The components were scheduled for delivery by January 1944 and like all German delivery schedules tended to slip towards the end of the war but were surprisingly able to be maintained for the most part. It would not be uncommon to have badly needed parts for projects like the GW Tiger be redirected to the frontline repair depots and thus put the project further behind schedule simply (most likely) because of its lack of a high priority.
On 25th September of 1944 Reichsminister Albert Speer ordered the demonstration to Hitler on 15 January 1945 as soon as the GW Tiger was completed at the end of the year. Serial production was to then start at the rate of two per month. But with all of the bombing going on in Essen, Krupp on 7th December 1944 reported that the GW Tiger was ready to be loaded onto a rail car for transportation from Essen to Paderborn. Assembly work continued at Henschel Panzerversuchsstation 96, Haustenbeck, near Paderborn where it was reported on 22nd December 1944 that many of the necessary components were still missing. (Cooling and fueling systems, tracks and hardened roadwheel arms.)
In early 1945 the OKH (Oberkommando des Heeres aka Supreme High Command of the German Army) decided that it would be a much better thing, considering the situation of the war, that they should reconsider the whole range of vehicles in development and cut those that would have little impact on the ongoing war.
In January 1945 plans were made to produce optional, 30.5cm caliber, smooth bore mortars with fin-stabilized projectiles due to the concerns over the length of time it took to produce normal artillery barrels in the 17cm Kannone K72 (Sf) L/50 or a 21cm Mörser 18/1 L/30. Krupp and Skoda both competed on this project with Skoda producing a 30.5 GrW L/16 prototype by April 1945. There was however an Skoda 30.5 cm Mörser 1911 L/10 later redesigned to a L/12 + lighter construction of the chassis during the First World War and a handful of these guns were used actively in combat during the Second World War. For Skoda to make it into a smooth bore in 1945 is not too unusual to believe. For them to win out between Krupp makes some sense when you consider that the original WW1 design was already well known. At least 29 of the Skoda 30.5 cm Mörser of all types ended up being used by the Germans during the war well into 1943.
In the end nothing would really come of all of this effort. The whole GW Tiger project would be cancelled on 20th February 1945. The uncompleted GW Tiger would be captured by the US 3rd Army at the Henschel Panzerversuchsstation 96, Haustenbeck, near Paderborn sometime between April 5th and April 7th. Exactly which unit and which day is unknown. The US 3rd however in getting to the area ran into some Jagdtiger’s with 12.8cm guns on the 5th and one from a training regiment also armed with Panthers and Tigers (SS Panzer Replacement and Training Center and the SS Reconnaissance Training Regiment) ,a majority of the unit being veteran soldiers from the Eastern Front, on March 30th. However, after the war, the tanks at the proving grounds were evaluated and examined on 25th August 1945 by the British and some of the tanks were in working order, or could be made to work, were tested. A film was made of the testing and can be found on Youtube.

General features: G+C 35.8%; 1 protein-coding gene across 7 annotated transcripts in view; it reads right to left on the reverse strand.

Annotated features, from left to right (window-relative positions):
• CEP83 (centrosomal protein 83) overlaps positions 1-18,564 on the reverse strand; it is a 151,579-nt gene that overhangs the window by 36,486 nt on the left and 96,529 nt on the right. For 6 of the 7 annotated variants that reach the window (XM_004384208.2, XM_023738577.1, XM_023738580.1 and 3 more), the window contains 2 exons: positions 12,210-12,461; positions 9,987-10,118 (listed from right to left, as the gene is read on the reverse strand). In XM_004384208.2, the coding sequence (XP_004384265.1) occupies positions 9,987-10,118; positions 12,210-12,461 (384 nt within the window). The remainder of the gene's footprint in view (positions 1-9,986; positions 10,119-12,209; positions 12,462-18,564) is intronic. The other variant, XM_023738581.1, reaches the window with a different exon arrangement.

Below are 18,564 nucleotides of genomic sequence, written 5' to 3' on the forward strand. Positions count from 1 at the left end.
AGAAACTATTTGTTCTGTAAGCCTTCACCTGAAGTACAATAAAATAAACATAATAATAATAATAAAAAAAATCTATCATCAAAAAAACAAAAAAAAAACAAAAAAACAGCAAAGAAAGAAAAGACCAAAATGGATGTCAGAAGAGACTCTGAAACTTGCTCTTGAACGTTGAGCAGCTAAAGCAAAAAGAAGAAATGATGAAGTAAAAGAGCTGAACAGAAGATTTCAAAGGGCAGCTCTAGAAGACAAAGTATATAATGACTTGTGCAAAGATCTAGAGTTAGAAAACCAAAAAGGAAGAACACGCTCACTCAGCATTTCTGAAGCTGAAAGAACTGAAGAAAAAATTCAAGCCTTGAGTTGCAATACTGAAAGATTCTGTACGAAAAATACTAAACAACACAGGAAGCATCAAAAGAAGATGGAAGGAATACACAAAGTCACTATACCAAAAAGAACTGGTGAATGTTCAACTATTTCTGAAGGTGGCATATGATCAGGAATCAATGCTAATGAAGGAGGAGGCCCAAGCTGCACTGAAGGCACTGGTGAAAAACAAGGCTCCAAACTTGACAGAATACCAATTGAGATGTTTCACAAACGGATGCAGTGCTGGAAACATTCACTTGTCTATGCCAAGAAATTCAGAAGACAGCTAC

(A future article will further cover the Haustenbeck area and the fighting in and around it.)
The Guns: 17cm, 21cm, and the 30.5cm. A 42cm mortar was also planned to be fitted but there is no real info on it (SS: actually, there is: I will post about it some day)
17cm Kannone K72 (Sf) L/50 by Krupp:
At least 1 produced before the end of the war and it was found at the Henschel proving grounds near the GW Tiger chassis. The GW Tiger would have carried 5 rounds plus propellant on board when equipped with this gun.
68 kg Sprenggranate(HE) with 29.15 kg of propellant to a range of 28,000 meters.
62.8 kg Sprenggranate(HE) with 30.5 kg of propellant to a range of 29,600 meters.
Elevation was to be -2° to 48°
Transverse was, by hand, to be 5° Left and 5° Right. Or 360° when moved off the chassis.
21cm Mörser 18/1 L/31 by Krupp:
The 21cm Mörser 18/1 L/31 was already in production and use by the Germans. It was produced to replace the much older 21cm Mörser 16 of 1916 vintage. The 21cm Mörser 18 replaced the 21cm Mörser 16 in front line service around 1940 with the older gun being relegated to secondary theaters and training units. 711+ 21cm Mörser 18 would be produced from 1939–45.The GW Tiger would have carried 3 rounds plus propellant on board when equipped with this gun.
113 kg Sprenggranate(HE) with 15.7 kg of propellant to a range of 16,700 meters.
Elevation was to be -2° to 48°
Transverse was, by hand, to be 5° Left and 5° Right. Or 360° when moved off the chassis.
30.5 GrW L/16 Prototype by Skoda:
Elevation was to be 40° to 75° and Transverse was, by hand, to be 5° Left and 5° Right. Or 360° when moved off the chassis. The gun would automatically return to 40° for reloading after fire which was a feature previously found on the Skoda 30.5 cm Mörser of 1911-18. The proposed 42cmGrW was also supposed to have this feature.
Range and shell weight of the 30.5 GrW L/16 Prototype by Skoda are unknown at the moment although I could take guesses off the original 30.5 cm Mörser of 1911-18 but it would only be a guess with no real backing. (I could do some engineering but that’s a lot of work)